I am a native of Connecticut and received my undergraduate degree from Keene State College, my Master of Arts degree from Syracuse University, and my Master of Divinity degree from Union Theological Seminary.
Although I completed my college career at one of New York City’s distinguished seminaries, my interest in theology, religion, and psychology began before my formal studies at the seminary. In the 1970s and barely out of college, I’d started to read some of the greats in their field, including Paul Tillich, Simone Weil, C. J. Jung, Marion Woodman, Thomas Merton, Ernest Becker, H. Richard Niebuhr, M. Scott Peck, Joseph Campbell, and James Hillman. In the early 1980s I also took myself on several retreats at the Benedictine Mount Saviour Monastery in Pine City, New York.
In the mid-1980s, my path led me to the writings from the East and to those who’d studied and taught from its wisdom traditions, including the American-born Tibetan Buddhist nun Pema Chödrön, her teacher the late Chögyam Trungpa Rinpoche, Jack Kornfield, and Thich Nhat Hahn. It was about that time when I started working at the renowned Omega Institute in Rhinebeck, New York.
In May of 1993, I went on my own (I was married at the time) to Nepal for a month to go on a Buddhist meditation retreat there and hike in the foothills of the Himalayan Mountains. Back in the States, I went on retreats at the Insight Meditation Society in Barre, Massachusetts, and at Karmê Chöling in Barnet, Vermont.
Over Memorial Day Weekend in 1994, I attended a small retreat at Zen Mountain Monastery in Mount Tremper, New York, led by the then fledgling teacher, Pema Chödrön. I immediately liked her so much that at the end of the retreat I introduced myself, told her I worked at Omega, and invited her teach there.
I wrote invitation letters to her year after year (the Internet was still in its infancy then) and four years later, in 1998, she finally agreed to teach at Omega. I managed and hosted that program. Thus began a long and delightful friendship. Except for the year 2000, Pema has been coming to Omega once or twice a year since 1998, and I have witnessed the stunning growth of her popularity over the years.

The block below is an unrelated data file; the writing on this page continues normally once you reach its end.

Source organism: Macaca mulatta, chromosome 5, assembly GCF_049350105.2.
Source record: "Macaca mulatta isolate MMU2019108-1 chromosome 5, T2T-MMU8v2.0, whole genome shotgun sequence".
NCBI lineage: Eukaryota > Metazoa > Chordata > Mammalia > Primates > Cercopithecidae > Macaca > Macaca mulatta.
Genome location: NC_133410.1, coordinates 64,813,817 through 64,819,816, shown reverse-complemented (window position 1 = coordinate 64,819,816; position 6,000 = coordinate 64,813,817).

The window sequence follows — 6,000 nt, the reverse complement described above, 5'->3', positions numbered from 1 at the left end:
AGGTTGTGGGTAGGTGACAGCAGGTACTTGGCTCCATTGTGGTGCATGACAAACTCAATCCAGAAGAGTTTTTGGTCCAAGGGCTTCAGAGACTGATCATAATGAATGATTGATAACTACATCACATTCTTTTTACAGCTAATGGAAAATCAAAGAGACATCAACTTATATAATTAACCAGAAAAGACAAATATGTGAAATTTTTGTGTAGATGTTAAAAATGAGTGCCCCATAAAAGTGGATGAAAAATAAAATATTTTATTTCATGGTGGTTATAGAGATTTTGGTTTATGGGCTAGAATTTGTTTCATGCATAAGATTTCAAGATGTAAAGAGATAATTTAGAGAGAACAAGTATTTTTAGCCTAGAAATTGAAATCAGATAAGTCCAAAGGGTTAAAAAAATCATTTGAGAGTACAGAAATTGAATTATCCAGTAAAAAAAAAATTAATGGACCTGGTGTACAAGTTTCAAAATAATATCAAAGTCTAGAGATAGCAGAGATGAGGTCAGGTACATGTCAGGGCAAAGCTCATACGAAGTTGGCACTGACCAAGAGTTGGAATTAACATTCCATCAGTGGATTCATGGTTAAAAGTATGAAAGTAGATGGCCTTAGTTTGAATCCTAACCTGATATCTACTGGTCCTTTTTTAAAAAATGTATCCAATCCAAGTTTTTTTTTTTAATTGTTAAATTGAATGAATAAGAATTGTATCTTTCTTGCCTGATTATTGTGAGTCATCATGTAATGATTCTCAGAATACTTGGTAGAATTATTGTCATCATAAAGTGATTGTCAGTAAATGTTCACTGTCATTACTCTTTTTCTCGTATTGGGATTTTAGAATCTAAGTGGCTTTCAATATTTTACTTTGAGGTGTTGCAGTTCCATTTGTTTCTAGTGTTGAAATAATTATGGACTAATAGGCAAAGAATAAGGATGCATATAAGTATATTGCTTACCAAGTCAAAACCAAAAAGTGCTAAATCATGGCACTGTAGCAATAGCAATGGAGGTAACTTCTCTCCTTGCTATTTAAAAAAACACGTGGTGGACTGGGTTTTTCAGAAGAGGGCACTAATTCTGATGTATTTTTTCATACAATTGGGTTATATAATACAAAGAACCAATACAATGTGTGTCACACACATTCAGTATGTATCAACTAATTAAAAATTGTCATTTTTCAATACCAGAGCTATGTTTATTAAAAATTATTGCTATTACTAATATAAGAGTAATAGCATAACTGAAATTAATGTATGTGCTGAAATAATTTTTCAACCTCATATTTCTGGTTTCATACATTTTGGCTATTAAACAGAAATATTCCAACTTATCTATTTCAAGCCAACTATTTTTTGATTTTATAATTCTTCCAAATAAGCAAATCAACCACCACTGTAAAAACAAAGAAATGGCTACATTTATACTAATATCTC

I left Omega in 2011, after having worked there for nearly 20 years. During that time I had the pleasure of hosting and getting to know dozens of renowned writers, performers, wisdom keepers, and spiritual guides, each of whom has been my teacher in one way or another, including Thomas Moore, Sylvia Boorstein, Nick Flynn, Robert Thurman, Natalie Goldberg, Robert Peng, Meredith Monk, Panache Desai, and Maia Danziger. Although I am no longer on the staff at Omega, I continue to manage and host Pema’s programs there.
I am now a curriculum developer for a new retreat and conference center opening Memorial Day Weekend 2017. Called the 1440 Multiversity, it’s located in Scotts Valley, California, just a few miles from Santa Cruz. While my major programming interests are contemplative studies, writing, and psychological and spiritual inquiry, my other programming interests include cooking, relationships, and personal growth. And the more fickle area of “whatever tickles my fancy.”
As a writer, my personal essays have appeared in a variety of print and online publications, including The Sun magazine and The Shambhala Sun magazine (now called Lion’s Roar). My interviews with Pema Chödrön, Marion Woodman, and Sister Joan Chittister—all published in The Sun magazine—are part of an ongoing series of talks with prominent women who have most influenced me.
I have also offered and written and edited online programs with Spirituality & Practice. With the celebrated meditation teacher and author Sylvia Boorstein, I developed two successful online programs. One is titled “Lovingkindness” and the other is titled “The Liberating Power of Mindfulness.” I also worked with renowned Jungian analyst and author, James Hollis, to develop a program called “Creating a Life.” I also offered two online programs on my own, “A Field Guide to Solitude” and “Mastering the Art of Resilience.” To learn more about these programs or to sign up as an on-demand participant, please visit spiritualityandpractice.com.
I recently completed the Herculean task of writing a novel. Titled The River Between Us, the book was labor of love (and bittersweet agony). It took me nearly 20 years to complete. I am now working on a nonfiction book, weaving an account of my 500-mile walk across northern Spain on the Camino de Santiago, or the Way of St. James, last autumn into a memoir.
I live in New York’s Hudson Valley, where I learned a few years ago that I have ancestors who lived in the area dating back to the American Revolution. I suppose it’s no wonder why this corner of the world feels like home.